Oscar Murillo (La Paila, Colombia & London, England): A prophecy in the history of things, 2015. Photo by Mark Menjivar.
Originally, I thought I would review Oscar Murillo’s installation at Artpace. After all, he’s the most talked-about artist in the world right now. Since 2011, his prices have shot up from four figures to six. Murillo was discovered by art collectors Don and Mera Rubell, founders of Miami’s Rubell Family Collection and his star has only risen since they showed five of his paintings during Art Basel Miami in December 2012, some even going so far as to declare the 29-year-old, Colombian-born artist the new Jean-Michel Basquiat.
Curator Cesar Garcia, co-founder and director of The Mistake Room in Los Angeles scored a major coup by securing Murillo as one of the three artists featured in the Spring 2015 International Artists-In-Residence exhibit on view through May 17 at Artpace in San Antonio. In a New York magazine cover story, Murillo’s work is described as “scribbly, urgent and defiantly un-precious painting – which he makes using a broomstick and sometimes stitches together from multiple canvases, often (featuring) ‘dirt’ among their listed materials and tagged with large enigmatic words.”
No such work is on view in his Artpace installation. Instead, Murillo chose to paint a sparkling, large-scale Toyota logo on one wall and suspend eight workmen’s coveralls from the ceiling. A small pile of concrete debris and fence wire is on the floor beneath the coveralls and a large, dark tarp is draped on a wall. In one corner, a small drawing has logos for a brand of coconut water, Vita Coco, and Sir Edwards Finest Scotch Whiskey.
Murillo may have been meditating on the Toyota factory in San Antonio while experimenting with a slicker style, but whether he intended any kind of social commentary is not clear and his installation feels unresolved and unfinished. During his artist talk Murillo admitted he was distracted because he was about to become a father, so maybe he should be forgiven for having other priorities.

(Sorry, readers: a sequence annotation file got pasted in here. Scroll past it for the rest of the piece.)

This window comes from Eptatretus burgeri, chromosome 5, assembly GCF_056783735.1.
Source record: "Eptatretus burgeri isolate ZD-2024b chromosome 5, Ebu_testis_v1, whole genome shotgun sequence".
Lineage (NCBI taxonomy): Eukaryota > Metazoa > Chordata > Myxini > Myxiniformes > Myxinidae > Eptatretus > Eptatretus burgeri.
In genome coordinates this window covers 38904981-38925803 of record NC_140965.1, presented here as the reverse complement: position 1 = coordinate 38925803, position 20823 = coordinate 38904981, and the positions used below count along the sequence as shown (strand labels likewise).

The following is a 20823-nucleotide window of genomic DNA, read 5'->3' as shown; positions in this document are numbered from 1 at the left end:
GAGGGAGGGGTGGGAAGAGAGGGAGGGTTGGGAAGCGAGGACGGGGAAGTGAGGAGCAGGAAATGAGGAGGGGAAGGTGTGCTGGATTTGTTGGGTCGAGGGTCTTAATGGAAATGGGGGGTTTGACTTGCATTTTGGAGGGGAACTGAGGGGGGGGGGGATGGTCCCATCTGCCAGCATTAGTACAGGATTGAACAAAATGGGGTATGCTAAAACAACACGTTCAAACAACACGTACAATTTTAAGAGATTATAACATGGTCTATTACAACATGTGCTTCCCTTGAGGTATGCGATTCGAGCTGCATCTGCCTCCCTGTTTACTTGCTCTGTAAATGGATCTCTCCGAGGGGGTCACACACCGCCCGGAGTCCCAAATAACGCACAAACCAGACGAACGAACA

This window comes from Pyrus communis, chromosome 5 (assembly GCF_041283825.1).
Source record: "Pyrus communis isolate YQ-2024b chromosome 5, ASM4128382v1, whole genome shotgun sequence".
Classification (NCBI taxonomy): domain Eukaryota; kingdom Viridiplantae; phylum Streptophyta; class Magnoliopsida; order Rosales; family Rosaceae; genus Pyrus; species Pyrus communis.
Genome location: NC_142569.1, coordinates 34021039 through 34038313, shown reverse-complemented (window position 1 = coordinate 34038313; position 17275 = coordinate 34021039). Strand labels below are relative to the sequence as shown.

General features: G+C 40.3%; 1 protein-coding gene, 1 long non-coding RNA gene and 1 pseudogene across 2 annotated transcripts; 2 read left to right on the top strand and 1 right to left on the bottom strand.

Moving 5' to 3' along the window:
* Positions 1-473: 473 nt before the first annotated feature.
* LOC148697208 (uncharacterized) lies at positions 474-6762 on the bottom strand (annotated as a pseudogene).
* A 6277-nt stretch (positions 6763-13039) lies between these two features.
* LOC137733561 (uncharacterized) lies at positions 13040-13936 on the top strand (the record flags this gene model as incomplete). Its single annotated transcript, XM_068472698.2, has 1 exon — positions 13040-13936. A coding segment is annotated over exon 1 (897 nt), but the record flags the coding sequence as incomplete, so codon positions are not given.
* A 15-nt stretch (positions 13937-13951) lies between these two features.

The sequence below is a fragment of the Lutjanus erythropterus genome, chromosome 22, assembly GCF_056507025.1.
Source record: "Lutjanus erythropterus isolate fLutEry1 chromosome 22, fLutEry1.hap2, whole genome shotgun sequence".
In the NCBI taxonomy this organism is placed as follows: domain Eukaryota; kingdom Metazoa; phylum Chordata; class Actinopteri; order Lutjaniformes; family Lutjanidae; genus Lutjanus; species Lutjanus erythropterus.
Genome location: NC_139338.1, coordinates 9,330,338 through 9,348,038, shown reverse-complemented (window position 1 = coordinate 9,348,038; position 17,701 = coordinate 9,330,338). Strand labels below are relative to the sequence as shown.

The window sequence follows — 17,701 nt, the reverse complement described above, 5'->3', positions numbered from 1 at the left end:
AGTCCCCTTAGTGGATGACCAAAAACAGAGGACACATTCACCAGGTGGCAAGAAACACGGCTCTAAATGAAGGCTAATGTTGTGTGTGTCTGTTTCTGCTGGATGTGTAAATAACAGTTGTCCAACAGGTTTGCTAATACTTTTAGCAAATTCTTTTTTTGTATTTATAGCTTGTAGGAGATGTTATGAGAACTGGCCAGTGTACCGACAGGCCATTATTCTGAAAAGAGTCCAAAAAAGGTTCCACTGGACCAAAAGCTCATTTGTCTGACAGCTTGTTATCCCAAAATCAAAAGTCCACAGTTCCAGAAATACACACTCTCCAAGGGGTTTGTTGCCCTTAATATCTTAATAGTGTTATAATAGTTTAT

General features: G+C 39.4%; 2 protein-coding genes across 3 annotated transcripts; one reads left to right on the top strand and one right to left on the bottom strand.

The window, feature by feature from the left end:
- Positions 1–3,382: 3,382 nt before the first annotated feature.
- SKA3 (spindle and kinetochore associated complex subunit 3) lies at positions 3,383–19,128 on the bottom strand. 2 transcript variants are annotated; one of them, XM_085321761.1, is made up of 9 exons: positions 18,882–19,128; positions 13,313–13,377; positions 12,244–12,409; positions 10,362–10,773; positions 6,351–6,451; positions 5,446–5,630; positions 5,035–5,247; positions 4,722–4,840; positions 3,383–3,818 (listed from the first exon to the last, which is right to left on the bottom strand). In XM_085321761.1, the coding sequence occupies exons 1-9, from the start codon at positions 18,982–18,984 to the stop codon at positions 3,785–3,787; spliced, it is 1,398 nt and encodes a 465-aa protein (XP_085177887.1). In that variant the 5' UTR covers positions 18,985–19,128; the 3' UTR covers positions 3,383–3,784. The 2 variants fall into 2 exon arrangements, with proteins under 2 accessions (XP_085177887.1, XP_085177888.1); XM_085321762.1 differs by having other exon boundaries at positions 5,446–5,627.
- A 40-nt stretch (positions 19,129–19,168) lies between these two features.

Los Angeles artist Henry Taylor, however, took the residency to heart. Titled “They Shot My Dad, They Shot My Dad,” his installation is a complex, multilayered consideration of the gun culture in Texas, inspired by his grandfather, who was shot in East Texas in the 1930s. Taylor depicts his grandfather riding a horse in his largest painting, which also features two white women looking complacently at the viewer and the ghostly image of a black woman wearing a mortarboard hovering on the horizon. In another painting, a wide-eyed black chauffeur driving a vintage car appears to be trying to outrun a race horse, horses serving as Taylor’s symbols of the illusive freedom granted African American men.
Born in 1958, Taylor worked odd jobs before earning a bachelor’s degree from the California Institute of the Arts in 1995. He’s gone on to have solo exhibitions at the Santa Monica Museum of Art and the Museum of Modern Art’s PS1 in New York. Rejecting the “outsider” label, Taylor paints in a loose, old-fashioned 19th-century folk-art style, while using much larger canvases than most folk artists. He also paints on unusual found materials and makes haphazard sculptural collages.
At Artpace, Taylor uses toy guns, bow-and-arrows, clippings, photographs and other objects to trace American history from the Civil War, through Manifest Destiny’s impact on the development of the Old West, to the Disneyfication of the Alamo in the 1950s. A picture of Geronimo held prisoner at Fort Sam Houston in the 1880s gives way to a recent Los Angeles Times Travel Section cover touting the charms of the Alamo City. On a recess in the ceiling, Taylor has scribbled drawings and written “Prison” and “Plantation.” He also made a sculpture out of cotton plants and a garbage can.
Taylor’s approach may be scattershot, and his attitude toward Texas appears ambivalent, but at least he used his time at Artpace to create thoughtful, compelling work.
– DAN R GODDARD